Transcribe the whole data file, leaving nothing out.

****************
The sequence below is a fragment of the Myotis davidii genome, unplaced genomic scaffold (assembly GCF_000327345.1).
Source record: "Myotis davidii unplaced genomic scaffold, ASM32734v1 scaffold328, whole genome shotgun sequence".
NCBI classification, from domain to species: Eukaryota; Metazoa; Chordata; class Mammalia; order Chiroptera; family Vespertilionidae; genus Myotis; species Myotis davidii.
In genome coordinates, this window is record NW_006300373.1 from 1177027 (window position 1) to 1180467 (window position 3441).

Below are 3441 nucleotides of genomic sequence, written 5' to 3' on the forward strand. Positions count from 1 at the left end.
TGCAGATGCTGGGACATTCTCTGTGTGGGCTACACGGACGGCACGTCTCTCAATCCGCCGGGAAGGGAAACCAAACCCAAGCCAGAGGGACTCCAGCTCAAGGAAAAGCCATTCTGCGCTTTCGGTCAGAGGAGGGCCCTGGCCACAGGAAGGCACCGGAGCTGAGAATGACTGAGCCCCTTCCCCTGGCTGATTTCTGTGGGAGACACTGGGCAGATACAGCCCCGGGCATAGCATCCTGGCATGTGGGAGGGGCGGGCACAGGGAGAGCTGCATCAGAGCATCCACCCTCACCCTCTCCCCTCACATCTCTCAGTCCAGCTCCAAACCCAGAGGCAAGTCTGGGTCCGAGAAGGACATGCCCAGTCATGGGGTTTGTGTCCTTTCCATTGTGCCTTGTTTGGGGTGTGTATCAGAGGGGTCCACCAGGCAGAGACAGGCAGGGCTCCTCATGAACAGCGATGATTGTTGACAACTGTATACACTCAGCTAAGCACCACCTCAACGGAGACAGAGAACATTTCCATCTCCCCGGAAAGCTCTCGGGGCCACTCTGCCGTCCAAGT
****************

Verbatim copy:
The sequence below is a fragment of the Myotis davidii genome, unplaced genomic scaffold (assembly GCF_000327345.1).
Source record: "Myotis davidii unplaced genomic scaffold, ASM32734v1 scaffold328, whole genome shotgun sequence".
NCBI classification, from domain to species: Eukaryota; Metazoa; Chordata; class Mammalia; order Chiroptera; family Vespertilionidae; genus Myotis; species Myotis davidii.
In genome coordinates, this window is record NW_006300373.1 from 1177027 (window position 1) to 1180467 (window position 3441).

Below are 3441 nucleotides of genomic sequence, written 5' to 3' on the forward strand. Positions count from 1 at the left end.
TGCAGATGCTGGGACATTCTCTGTGTGGGCTACACGGACGGCACGTCTCTCAATCCGCCGGGAAGGGAAACCAAACCCAAGCCAGAGGGACTCCAGCTCAAGGAAAAGCCATTCTGCGCTTTCGGTCAGAGGAGGGCCCTGGCCACAGGAAGGCACCGGAGCTGAGAATGACTGAGCCCCTTCCCCTGGCTGATTTCTGTGGGAGACACTGGGCAGATACAGCCCCGGGCATAGCATCCTGGCATGTGGGAGGGGCGGGCACAGGGAGAGCTGCATCAGAGCATCCACCCTCACCCTCTCCCCTCACATCTCTCAGTCCAGCTCCAAACCCAGAGGCAAGTCTGGGTCCGAGAAGGACATGCCCAGTCATGGGGTTTGTGTCCTTTCCATTGTGCCTTGTTTGGGGTGTGTATCAGAGGGGTCCACCAGGCAGAGACAGGCAGGGCTCCTCATGAACAGCGATGATTGTTGACAACTGTATACACTCAGCTAAGCACCACCTCAACGGAGACAGAGAACATTTCCATCTCCCCGGAAAGCTCTCGGGGCCACTCTGCCGTCCAAGT